Pod people: Russell Wilson, ghosts, 10 years of GetReligion

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Let’s do this one backwards.

In a perfect world, the easy way to do mainstream news criticism is to find a really bad example of a problem and then, a few days later, find an example of an equally important news outlet that managed to do the story right.

In this case, we are talking about one of those GetReligion ghosts, a religion angle woven into a major news story — yet missed by reporters and editors working on the story. For the past 10 years, spotting ghosts has been one of the primary duties of your GetReligionistas.

Hours before the Super Bowl, I posted an item praising the ESPN.com team for a feature story about the life, work and faith of Seattle Seahawk quarterback Russell Wilson. Thanks, by the way, to the 20,000-plus readers who passed that post along in social media.

First of all, the creators of this story did the obvious, which is discuss the connections between Wilson’s Christian faith — which he talks about all of the time — and his life on and off the gridiron, focusing on his behind-the-scenes work as a real volunteer in a children’s hospital. That was the easy ghost to spot, one that 99 percent of the people writing profiles of Wilson (and the influence of his late father) manage to see.

However, in addition to that almost non-ghost ghost, the ESPN team went deeper and touched on a more subtle question: How are folks in the highly secular Pacific Northwest, in Seattle the Mecca of the so-called “nones,” handling the fact that this new Seahawk hero is a young, charismatic, African-American evangelical?

Now, I didn’t think ESPN nailed down that angle of the story, but I was impressed that this elite newsroom raised the question and made the attempt.

So three cheers. High fives all around.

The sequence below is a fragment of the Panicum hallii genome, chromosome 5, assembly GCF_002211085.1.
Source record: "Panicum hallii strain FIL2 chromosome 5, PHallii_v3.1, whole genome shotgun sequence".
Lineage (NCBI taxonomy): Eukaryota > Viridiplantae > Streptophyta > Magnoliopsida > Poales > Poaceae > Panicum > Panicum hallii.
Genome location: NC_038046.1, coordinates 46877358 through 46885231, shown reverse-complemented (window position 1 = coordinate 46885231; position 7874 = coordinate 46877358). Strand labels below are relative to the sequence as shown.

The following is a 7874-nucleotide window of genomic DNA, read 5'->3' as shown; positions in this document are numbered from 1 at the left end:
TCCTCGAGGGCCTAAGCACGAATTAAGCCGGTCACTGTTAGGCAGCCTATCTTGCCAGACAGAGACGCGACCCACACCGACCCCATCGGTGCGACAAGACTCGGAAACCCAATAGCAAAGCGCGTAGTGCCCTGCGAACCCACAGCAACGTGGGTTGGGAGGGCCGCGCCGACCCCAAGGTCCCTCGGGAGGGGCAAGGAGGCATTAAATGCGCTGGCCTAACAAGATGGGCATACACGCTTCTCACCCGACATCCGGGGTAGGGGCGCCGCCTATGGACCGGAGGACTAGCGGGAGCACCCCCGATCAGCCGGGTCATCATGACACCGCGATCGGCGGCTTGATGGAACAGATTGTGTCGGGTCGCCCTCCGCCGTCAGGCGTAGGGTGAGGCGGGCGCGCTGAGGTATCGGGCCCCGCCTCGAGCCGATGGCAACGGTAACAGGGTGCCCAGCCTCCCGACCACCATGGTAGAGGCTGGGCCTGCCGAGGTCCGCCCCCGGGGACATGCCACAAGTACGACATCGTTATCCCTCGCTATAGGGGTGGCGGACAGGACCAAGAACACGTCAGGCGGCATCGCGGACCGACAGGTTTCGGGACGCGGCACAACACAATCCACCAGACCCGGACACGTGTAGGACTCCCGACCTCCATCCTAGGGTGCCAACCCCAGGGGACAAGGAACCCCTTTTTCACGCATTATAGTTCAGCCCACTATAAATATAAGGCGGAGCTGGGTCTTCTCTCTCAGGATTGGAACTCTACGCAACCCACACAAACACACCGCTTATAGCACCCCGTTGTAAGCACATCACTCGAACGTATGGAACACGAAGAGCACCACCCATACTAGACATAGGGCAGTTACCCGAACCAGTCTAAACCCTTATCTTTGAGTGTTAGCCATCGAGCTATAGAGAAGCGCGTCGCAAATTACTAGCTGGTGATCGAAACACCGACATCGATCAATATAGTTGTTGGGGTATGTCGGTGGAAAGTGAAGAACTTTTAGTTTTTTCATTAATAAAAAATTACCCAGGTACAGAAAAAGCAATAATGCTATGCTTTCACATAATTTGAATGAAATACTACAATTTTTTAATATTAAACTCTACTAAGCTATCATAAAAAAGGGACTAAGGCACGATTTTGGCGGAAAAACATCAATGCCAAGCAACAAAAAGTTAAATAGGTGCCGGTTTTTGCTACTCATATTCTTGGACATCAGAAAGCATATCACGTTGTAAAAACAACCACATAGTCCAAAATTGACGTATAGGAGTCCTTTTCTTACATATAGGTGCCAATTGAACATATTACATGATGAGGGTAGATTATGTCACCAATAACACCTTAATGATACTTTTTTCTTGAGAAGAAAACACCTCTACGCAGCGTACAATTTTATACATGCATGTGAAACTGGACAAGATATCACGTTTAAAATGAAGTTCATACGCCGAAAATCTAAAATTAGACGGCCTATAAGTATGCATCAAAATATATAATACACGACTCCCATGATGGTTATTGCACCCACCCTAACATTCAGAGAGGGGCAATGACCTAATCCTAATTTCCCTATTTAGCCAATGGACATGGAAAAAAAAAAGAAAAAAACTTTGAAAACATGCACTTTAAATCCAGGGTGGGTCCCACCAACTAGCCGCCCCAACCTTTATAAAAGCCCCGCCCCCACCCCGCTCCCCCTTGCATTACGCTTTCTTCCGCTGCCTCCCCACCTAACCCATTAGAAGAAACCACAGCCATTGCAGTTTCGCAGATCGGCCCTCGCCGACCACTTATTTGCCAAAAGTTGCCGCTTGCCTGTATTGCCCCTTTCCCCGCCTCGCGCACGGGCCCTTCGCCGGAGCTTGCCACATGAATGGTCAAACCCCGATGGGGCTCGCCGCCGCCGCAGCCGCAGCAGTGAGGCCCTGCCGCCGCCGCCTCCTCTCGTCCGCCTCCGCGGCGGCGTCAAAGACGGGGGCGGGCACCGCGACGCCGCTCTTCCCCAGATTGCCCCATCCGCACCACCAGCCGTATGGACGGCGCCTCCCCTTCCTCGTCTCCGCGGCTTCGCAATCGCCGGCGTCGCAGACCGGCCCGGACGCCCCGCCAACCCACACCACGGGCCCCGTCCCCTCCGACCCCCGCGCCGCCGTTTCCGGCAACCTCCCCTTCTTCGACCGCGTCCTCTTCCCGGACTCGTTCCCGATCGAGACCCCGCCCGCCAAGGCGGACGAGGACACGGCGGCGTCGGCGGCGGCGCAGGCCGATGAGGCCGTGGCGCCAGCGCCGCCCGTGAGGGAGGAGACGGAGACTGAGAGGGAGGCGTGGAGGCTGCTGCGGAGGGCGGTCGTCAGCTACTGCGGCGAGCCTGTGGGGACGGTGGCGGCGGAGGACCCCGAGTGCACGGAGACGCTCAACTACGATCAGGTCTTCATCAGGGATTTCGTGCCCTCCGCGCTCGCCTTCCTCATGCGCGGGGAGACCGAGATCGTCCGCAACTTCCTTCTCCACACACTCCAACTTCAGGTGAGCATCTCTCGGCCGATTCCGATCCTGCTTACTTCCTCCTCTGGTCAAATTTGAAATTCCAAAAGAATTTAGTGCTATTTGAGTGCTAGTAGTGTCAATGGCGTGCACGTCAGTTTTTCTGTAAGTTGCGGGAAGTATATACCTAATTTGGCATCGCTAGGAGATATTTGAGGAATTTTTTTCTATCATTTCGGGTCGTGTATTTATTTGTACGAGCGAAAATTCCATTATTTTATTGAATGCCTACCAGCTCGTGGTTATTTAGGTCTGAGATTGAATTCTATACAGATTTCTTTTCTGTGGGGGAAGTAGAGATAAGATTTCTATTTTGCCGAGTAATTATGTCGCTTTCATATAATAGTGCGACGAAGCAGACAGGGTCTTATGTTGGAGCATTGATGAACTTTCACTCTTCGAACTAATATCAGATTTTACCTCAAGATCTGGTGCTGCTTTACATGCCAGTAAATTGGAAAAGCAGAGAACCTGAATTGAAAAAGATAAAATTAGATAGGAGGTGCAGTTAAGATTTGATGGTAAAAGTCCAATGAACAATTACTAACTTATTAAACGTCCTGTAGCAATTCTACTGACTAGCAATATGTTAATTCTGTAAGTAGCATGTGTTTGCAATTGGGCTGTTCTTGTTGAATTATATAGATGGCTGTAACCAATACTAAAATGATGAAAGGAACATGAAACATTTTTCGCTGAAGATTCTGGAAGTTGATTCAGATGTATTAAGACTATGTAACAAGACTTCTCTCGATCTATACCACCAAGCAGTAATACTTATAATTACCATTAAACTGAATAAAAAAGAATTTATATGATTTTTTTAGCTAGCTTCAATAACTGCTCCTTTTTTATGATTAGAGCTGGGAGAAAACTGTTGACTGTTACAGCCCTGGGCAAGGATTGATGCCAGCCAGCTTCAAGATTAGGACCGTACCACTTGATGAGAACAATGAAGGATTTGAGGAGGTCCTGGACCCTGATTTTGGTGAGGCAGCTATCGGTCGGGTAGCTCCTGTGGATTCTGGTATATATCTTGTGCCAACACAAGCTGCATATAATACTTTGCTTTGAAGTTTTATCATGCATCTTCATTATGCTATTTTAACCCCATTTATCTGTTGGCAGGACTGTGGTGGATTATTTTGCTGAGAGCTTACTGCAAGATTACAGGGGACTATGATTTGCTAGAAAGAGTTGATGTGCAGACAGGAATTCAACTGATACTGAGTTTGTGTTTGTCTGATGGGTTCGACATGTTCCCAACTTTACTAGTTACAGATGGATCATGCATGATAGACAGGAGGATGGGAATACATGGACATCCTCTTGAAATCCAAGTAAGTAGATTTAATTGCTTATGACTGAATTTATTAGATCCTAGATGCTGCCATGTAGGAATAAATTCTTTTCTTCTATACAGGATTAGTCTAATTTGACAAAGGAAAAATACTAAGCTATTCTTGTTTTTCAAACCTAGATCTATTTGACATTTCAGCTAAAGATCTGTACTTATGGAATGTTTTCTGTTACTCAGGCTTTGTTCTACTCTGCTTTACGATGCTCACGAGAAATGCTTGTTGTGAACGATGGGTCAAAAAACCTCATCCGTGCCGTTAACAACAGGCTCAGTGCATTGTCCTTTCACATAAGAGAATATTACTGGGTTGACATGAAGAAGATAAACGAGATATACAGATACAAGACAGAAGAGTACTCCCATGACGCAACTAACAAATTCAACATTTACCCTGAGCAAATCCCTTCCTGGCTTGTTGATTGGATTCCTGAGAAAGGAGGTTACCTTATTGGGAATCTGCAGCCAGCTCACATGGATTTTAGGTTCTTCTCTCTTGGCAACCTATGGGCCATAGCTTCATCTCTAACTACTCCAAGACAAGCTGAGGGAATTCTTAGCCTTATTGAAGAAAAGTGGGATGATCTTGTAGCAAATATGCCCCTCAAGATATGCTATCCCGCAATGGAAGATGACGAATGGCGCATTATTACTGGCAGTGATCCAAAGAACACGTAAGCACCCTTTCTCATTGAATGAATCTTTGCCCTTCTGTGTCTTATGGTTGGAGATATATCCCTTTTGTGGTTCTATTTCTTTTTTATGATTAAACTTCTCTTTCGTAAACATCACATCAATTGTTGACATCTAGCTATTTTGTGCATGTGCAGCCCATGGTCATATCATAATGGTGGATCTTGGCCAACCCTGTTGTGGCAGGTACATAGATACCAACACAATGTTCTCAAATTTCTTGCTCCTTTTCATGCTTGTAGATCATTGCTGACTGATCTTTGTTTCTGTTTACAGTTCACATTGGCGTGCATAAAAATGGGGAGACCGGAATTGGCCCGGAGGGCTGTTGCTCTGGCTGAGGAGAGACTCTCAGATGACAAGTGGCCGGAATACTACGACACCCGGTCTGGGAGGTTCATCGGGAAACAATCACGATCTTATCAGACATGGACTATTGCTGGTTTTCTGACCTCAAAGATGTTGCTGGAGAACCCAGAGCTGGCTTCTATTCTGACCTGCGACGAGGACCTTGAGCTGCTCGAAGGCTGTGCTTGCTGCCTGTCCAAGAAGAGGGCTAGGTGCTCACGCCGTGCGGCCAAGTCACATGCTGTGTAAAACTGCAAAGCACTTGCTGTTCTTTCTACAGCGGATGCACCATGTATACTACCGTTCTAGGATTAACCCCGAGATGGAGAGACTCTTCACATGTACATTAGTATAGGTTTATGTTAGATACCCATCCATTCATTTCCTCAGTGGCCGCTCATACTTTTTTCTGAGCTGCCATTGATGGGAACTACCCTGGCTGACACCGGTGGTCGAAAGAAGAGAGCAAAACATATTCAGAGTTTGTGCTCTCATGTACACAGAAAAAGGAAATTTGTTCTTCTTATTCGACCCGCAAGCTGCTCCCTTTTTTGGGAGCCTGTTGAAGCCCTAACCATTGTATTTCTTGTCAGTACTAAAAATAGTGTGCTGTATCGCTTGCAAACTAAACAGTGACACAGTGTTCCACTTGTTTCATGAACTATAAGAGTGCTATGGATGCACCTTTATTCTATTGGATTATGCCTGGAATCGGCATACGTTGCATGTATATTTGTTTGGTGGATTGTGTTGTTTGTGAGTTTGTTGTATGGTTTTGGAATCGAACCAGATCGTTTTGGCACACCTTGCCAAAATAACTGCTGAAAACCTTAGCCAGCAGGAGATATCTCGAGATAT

As it turns out, that post on the ghosts in the Wilson story was where “Crossroads” podcast host Todd Wilken wanted to start out this week in our conversation. Click here to tune that in.

That’s where we started, but that isn’t where we ended up.

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KKK hoods, ‘two angels’ and a frustrating ghost

It’s a “where are they now” story that I was intrigued to read, since I had missed the first installment back in 1996. The 2013 update promised drama, forgiveness, lessons learned and perhaps racial reconciliation. Oh, and as a bonus: a faith element.

Darn the ghost.

Courtesy of GetReligion reader Kate comes this feature from BBC Magazine — an inspiring piece about a young black woman named Keshia Thomas. At a 1996 rally in Michigan, Thomas shielded a white supremacist from the sticks of a crowd of anti-Ku Klux Klan protesters.

In summary, the day of a planned KKK rally in Ann Arbor dawned with opposing sides separated by barricades of officers.

Thomas had participated in the protest and was photographed standing with other students. Events turned violent, however, when a woman with a megaphone shouted that there was a Klansman in their area.

A mob mentality rippled through the angry crowd, which chased and then began to punch the man, kick him and jab him with the pointed ends of their placards, according to the story:

“It became barbaric,” says Thomas. “When people are in a crowd they are more likely to do things they would never do as an individual. Someone had to step out of the pack and say, ‘This isn’t right.’”

So the teenager, then still at high school, threw herself on top of a man she did not know and shielded him from the blows.

So what gave Thomas the impetus to help a man whose views it appeared were so different from her own? Her religious beliefs played a part. But her own experience of violence was a factor, too.

“I knew what it was like to be hurt,” she says. “The many times that that happened, I wish someone would have stood up for me.”

 Thomas has never heard from the man she saved, but she did once meet a member of his family. Months later, someone came up to her in a coffee shop and said thanks. “What for?” she asked. “That was my dad,” the young man replied.

Kate, who came across the story after a friend linked to it as an inspiring example of compassion and mercy, saw more. She saw an impetuousness born of religious conviction, thanks to the story’s allusion. She and I want to know more about Thomas’ background, specifically her faith upbringing.

It appears that Thomas dropped plenty of hints that should have prompted faith-based questions from the reporter. For example, she offered this insight when asked what she was feeling when she decided to intervene:

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